Once upon a time in Cincinnati, I got to hang out on a witness stand for 10 minutes getting cross-examined by an attorney. He was trying to undermine the credibility of someone on whose behalf I was testifying.
The attorney wondered whether this person, a student at Large Midwestern Technical College, where I was an adviser (my job title was something else, but that was basically what I did), had manipulated the system to earn a 3.5-plus grade-point average and academic recognition over the course of several semesters.
“It’s not possible,” I said. “There are too many moving parts.” My simple explanation of the volume and scope of the work involved to pull that off satisfied him enough to back him off.
Would that people who are sure that the loser of the 2020 presidential election actually won but it was “stolen” could satisfied as easily.
I’ve been thinking about this a lot lately, especially because this April will mark the first anniversary of my becoming an election worker. Everyone concerned about election fraud should sign up to work an election. Not so you’ll decide there’s no such thing as election fraud or stolen elections. It’s because working an election will give you an informed perspective from which to declaim about election fraud and election theft. Selfishly speaking, that will be far more interesting.
I became an election worker because of the pandemic. We had a presidential primary and a State Supreme Court election on the April ballot. When everything shut down in mid-March, no one knew how anything was going to go. But since the combined age of our city’s pollworkers was somewhere in the neighborhood of 46,800 (180 polling places x 4 pollworkers in each with an average age of 65 – lots of whom were People of Color) and the pandemic was disproportionally affecting older people & People of Color, there was going to be a significant need for pollworkers.
I am not old. But I am also not young. I signed up to work at Central Count, processing absentee ballots, figuring that would be better than working a polling site. I also applied for absentee ballots for Sweetheart and myself on the theory that limited exposure was the best thing we could do for ourselves and our community. Our options were to keep receiving absentee ballots until we walked back into our polling place and voted; or get ballots for the upcoming election and reapply going forward. With no clue as to how long the pandemic would persist, combined with our talent for forgetting things, I chose the “keep sending ‘em” option, commonly known as “indefinitely confined.”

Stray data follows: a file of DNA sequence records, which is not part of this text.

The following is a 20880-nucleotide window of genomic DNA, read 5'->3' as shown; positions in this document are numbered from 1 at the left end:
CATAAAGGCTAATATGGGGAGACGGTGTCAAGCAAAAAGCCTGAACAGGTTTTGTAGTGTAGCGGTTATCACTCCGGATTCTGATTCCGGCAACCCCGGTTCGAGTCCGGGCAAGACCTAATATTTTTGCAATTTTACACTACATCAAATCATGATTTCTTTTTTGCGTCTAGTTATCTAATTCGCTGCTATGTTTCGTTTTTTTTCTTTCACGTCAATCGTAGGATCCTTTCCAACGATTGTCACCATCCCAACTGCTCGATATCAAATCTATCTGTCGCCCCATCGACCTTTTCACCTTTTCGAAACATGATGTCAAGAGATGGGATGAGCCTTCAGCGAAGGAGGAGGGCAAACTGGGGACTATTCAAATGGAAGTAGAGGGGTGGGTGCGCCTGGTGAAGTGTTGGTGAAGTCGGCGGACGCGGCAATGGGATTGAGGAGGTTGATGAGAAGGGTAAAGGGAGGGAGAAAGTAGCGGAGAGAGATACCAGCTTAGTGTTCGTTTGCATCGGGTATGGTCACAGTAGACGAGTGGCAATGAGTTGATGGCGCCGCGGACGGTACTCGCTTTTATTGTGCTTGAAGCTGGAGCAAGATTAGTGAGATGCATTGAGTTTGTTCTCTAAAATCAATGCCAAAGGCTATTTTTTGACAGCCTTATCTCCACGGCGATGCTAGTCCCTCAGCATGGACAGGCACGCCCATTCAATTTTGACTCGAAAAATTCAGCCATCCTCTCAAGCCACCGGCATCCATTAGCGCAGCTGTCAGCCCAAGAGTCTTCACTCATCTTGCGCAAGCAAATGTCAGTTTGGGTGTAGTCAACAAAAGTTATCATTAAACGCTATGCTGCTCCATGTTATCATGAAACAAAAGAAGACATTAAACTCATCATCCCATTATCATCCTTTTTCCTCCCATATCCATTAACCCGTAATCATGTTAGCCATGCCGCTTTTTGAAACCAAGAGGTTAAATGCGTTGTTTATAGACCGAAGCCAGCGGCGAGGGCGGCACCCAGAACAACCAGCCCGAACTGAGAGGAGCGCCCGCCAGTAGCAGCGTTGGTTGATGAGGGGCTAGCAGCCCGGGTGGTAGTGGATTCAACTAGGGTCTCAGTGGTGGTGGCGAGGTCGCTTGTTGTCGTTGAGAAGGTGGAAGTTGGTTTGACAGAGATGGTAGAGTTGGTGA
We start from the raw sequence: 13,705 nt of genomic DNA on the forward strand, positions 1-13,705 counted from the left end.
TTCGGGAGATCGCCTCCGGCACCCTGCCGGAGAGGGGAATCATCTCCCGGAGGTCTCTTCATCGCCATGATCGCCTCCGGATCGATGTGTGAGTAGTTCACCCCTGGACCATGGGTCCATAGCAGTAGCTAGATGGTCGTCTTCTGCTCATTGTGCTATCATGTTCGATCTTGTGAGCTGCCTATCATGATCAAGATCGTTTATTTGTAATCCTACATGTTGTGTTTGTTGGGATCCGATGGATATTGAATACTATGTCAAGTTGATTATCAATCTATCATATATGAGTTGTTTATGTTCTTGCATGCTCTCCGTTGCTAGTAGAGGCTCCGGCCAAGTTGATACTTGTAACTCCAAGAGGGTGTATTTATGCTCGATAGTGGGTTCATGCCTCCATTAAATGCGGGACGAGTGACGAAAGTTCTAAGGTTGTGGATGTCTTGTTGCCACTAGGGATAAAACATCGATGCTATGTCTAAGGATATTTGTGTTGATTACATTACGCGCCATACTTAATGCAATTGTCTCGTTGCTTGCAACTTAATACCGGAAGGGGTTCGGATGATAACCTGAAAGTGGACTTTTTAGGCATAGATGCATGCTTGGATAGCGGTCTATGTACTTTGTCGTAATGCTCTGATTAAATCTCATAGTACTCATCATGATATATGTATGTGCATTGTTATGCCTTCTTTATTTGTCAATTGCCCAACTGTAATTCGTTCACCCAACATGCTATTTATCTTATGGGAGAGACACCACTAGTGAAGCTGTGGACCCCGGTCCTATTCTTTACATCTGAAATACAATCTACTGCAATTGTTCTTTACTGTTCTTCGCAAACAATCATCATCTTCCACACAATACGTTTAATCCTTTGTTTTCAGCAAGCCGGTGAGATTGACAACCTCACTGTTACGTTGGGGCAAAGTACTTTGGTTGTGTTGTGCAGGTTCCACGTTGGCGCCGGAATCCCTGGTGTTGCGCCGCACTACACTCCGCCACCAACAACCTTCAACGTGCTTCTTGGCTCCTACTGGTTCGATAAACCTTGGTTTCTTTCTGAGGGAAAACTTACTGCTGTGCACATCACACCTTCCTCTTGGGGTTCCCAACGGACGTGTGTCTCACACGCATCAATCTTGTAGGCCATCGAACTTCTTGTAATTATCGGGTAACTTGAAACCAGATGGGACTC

We weren’t “indefinitely confined.” We were “indefinitely responsible.” Voting absentee was a common sense and public safety issue. And we would have provided ID if it were requested.
Then came April. It was dumb of Tony Evers to wait until the last minute to try and make it an all-absentee affair. It was criminal of the Republican-led legislature to prevent it. My adult daughters were horrified that I was counting ballots. I wrote about it in an earlier post, which you can read here.
In August, there was another primary, and I counted ballots again. That one went more smoothly – there was no long line to get in at Central Count. But ballot boxes were installed at all the libraries, and those boxes were emptied until 8 p.m., when the polls closed. So we were counting until past midnight.
Then came November. We all knew it was going to be a long one. I’d done counting in April and August. When the email asking if anyone wanted to train as a tabulator arrived, I jumped at the opportunity to learn something new.
At the tabulating stations, we ran the counted ballots through the tabulator. Our machines sorted the ballots into three trays. The bottom tray was always the one with the biggest pile. Those were easily read by the machine and could be bagged. Ballots in the other two piles got looked at by hand and dealt with as appropriate.